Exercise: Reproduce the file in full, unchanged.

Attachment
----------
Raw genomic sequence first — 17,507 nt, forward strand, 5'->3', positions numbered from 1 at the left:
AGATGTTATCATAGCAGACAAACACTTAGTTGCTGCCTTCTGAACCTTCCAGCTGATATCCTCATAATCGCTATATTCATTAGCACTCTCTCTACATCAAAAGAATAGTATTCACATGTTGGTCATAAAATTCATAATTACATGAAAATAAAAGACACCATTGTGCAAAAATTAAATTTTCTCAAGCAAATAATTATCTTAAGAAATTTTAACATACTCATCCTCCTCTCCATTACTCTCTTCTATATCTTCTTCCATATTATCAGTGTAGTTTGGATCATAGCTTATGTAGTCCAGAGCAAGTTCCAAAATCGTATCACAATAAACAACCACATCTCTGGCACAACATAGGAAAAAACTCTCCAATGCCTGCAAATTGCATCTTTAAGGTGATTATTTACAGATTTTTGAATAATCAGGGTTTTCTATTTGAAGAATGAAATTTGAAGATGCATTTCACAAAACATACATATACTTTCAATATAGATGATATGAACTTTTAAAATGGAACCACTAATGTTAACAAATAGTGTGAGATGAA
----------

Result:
Raw genomic sequence first — 17,507 nt, forward strand, 5'->3', positions numbered from 1 at the left:
AGATGTTATCATAGCAGACAAACACTTAGTTGCTGCCTTCTGAACCTTCCAGCTGATATCCTCATAATCGCTATATTCATTAGCACTCTCTCTACATCAAAAGAATAGTATTCACATGTTGGTCATAAAATTCATAATTACATGAAAATAAAAGACACCATTGTGCAAAAATTAAATTTTCTCAAGCAAATAATTATCTTAAGAAATTTTAACATACTCATCCTCCTCTCCATTACTCTCTTCTATATCTTCTTCCATATTATCAGTGTAGTTTGGATCATAGCTTATGTAGTCCAGAGCAAGTTCCAAAATCGTATCACAATAAACAACCACATCTCTGGCACAACATAGGAAAAAACTCTCCAATGCCTGCAAATTGCATCTTTAAGGTGATTATTTACAGATTTTTGAATAATCAGGGTTTTCTATTTGAAGAATGAAATTTGAAGATGCATTTCACAAAACATACATATACTTTCAATATAGATGATATGAACTTTTAAAATGGAACCACTAATGTTAACAAATAGTGTGAGATGAA